Thursday- A Difficult but Important Meal

I can’t help but wonder if the Passover meal that Jesus shares with his disciples seems odd to them. In Mark’s Gospel, it is the twelve disciples who seem to be the last to understand what is going on around them. Jesus has been trying to teach them about his upcoming death, but they don’t seem to get it. They are simply relaxing and enjoying a fulfilling meal when Jesus starts to give a speech, telling them that one of them will betray him and that this is his body and sharing a cup that is supposedly a new covenant. I don’r know about you, but after a big meal my attention span is pretty short.

When it was evening, he came with the twelve. And when they had taken their places and were eating, Jesus said, “Truly I tell you, one of you will betray me, one who is eating with me.” They began to be distressed and to say to him one after another, “Surely, not I?” He said to them, “It is one of the twelve, one who is dipping bread into the bowl[with me.  For the Son of Man goes as it is written of him, but woe to that one by whom the Son of Man is betrayed! It would have been better for that one not to have been born.”

While they were eating, he took a loaf of bread, and after blessing it he broke it, gave it to them, and said, “Take; this is my body.” Then he took a cup, and after giving thanks he gave it to them, and all of them drank from it. 

Mark 14:17-23

Jesus is teaching a lesson about spiritual fullness and what keeps us from being the person God has created us to be. Each of us is held captive by some view of self, neighbor, or the world that cuts us off from the grace of God.

Each of the disciples, like each one of us, are held captive to something that kept them from true discipleship. Jesus knows they will not be at the foot of the cross the next day. They are held captive by their own fears, their own doubts, their own concern for self.

But Jesus invites them to be set free, to be a part of this meal, of this moment. Even Judas is invited, because all are welcome.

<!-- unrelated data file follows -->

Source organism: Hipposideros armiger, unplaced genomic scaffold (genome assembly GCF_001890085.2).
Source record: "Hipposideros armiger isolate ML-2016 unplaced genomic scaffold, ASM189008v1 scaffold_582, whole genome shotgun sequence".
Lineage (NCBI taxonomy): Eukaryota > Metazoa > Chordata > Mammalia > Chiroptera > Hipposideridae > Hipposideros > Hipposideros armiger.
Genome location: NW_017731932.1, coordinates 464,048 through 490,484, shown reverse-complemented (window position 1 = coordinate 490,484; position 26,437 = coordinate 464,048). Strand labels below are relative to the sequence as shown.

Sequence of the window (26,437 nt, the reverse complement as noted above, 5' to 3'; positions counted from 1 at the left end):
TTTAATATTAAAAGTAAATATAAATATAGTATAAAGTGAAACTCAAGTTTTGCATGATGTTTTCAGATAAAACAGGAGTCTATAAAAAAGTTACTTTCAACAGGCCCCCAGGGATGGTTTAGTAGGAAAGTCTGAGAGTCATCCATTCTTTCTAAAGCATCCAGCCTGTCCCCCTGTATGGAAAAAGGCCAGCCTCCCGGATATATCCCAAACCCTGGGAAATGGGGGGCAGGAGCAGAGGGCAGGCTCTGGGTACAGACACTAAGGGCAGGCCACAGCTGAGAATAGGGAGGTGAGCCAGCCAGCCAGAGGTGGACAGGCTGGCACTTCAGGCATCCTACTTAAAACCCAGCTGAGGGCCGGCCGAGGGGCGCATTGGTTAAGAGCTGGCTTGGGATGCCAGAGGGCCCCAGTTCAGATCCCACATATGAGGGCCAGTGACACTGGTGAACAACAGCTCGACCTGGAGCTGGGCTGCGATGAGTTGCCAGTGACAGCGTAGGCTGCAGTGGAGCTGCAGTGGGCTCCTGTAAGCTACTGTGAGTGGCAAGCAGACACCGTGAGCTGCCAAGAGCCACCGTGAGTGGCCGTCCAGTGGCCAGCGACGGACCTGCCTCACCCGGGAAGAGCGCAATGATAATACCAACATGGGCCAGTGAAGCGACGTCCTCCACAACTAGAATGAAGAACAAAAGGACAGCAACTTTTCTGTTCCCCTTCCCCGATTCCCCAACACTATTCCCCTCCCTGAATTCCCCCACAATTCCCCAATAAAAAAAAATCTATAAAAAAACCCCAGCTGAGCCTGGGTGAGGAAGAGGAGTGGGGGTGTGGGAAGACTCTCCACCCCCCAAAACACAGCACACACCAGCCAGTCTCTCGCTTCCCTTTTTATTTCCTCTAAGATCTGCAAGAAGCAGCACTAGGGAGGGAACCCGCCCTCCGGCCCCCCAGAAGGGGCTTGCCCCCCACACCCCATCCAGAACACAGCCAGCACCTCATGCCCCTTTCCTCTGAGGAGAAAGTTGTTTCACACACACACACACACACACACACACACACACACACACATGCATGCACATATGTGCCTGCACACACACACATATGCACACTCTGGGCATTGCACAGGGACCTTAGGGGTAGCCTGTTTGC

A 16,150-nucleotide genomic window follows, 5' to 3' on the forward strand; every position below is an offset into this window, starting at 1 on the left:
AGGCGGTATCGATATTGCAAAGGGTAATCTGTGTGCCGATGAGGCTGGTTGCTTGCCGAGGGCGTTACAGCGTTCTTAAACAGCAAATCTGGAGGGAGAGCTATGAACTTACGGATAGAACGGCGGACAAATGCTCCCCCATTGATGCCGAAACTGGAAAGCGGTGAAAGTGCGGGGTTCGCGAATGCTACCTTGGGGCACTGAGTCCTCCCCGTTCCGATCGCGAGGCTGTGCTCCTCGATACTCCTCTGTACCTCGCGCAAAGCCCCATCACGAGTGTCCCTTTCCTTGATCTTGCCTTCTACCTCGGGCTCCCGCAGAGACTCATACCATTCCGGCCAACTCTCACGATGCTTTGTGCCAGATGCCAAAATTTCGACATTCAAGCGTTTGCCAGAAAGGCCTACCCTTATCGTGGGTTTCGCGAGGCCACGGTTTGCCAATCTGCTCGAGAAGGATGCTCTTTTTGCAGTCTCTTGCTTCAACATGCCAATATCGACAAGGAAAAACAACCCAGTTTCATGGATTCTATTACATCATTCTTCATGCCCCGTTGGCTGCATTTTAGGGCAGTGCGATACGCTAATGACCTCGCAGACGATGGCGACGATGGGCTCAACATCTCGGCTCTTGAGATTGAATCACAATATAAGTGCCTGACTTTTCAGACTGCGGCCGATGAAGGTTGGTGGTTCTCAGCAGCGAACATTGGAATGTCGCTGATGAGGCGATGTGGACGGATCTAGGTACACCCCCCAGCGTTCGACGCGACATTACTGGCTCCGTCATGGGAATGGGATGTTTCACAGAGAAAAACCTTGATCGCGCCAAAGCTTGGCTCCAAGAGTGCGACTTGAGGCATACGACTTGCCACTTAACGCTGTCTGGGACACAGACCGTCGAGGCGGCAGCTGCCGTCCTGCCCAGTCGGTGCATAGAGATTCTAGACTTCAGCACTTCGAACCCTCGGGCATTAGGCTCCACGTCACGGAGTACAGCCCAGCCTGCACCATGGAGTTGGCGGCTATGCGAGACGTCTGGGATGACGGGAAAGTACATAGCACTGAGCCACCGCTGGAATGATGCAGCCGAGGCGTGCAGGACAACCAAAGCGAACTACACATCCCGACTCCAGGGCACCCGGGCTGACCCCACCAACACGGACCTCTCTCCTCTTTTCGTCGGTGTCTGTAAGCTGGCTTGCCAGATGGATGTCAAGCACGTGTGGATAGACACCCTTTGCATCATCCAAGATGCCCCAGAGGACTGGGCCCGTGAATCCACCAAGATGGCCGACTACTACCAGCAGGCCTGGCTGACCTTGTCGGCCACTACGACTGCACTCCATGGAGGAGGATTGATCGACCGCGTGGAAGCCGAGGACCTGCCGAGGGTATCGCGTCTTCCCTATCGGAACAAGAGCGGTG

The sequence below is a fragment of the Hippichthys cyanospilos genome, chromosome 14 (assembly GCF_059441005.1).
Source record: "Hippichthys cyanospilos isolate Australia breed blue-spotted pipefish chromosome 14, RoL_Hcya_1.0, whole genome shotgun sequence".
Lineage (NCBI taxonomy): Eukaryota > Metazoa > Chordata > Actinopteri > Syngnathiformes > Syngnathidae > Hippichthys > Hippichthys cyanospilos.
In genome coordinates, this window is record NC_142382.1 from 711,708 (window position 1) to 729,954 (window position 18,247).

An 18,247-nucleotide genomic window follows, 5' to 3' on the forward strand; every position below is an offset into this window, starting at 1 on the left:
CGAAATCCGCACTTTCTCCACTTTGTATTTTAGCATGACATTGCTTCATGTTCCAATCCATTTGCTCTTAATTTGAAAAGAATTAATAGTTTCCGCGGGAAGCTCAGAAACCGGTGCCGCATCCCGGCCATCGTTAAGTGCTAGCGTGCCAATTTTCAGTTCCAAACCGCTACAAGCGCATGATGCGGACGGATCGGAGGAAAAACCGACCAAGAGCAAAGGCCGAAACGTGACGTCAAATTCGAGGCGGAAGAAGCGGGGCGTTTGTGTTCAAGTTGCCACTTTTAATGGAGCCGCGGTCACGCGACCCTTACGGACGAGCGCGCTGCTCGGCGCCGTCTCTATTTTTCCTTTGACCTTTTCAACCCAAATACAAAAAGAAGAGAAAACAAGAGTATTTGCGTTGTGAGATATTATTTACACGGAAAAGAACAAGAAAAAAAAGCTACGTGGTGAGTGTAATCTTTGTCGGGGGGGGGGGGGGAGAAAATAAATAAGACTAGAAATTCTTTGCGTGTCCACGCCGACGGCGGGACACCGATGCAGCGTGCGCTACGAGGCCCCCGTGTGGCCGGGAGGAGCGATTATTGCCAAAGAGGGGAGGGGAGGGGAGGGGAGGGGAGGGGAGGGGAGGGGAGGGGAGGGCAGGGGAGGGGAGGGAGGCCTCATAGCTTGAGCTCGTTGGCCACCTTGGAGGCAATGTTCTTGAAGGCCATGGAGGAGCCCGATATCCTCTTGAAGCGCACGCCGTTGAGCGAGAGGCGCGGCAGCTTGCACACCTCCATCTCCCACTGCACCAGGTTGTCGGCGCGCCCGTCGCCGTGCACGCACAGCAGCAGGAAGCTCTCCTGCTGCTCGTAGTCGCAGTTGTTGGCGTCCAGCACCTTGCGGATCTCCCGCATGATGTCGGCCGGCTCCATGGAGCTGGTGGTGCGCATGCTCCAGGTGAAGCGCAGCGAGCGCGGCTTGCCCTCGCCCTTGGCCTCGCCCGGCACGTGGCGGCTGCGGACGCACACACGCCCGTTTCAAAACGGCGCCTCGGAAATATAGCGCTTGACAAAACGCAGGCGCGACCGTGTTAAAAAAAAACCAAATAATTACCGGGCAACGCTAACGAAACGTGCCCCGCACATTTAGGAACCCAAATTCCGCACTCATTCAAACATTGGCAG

Today’s work is to be open to Jesus’ generous invitation to share in the bread and the cup. Partake so that you may be set free.

 

 

“Loving On Each Other” as a Poor Substitute for Real Love

“We just need to love on each other”

I’ve learned that this phrase, used even by a well-meaning person, typically means that we are going to do nothing to improve the individual or collective well-being. Often it is served up with a side dish of judgement, while having an excuse for not leaving one’s comfort zone.

Kentucky Blugegraa

By accounts, yesterday’s tragic school shooting in Kentucky was the 11th school shooting in the United States for 2018. Let that sink in for a moment. We’ve had eleven school shootings in the first 23 days of the calendar year.

The governor of Kentucky released a statement encouraging folks to “love on each other” during this time.” He might as well just have said “we are going to do nothing while I continue to accept large donations from the NRA.” I will give him credit for adding to the standard thoughts and prayers line by calling upon folks “to love on each other” during this time. He sounds like the misguided youth pastor at the local fundamentalist church.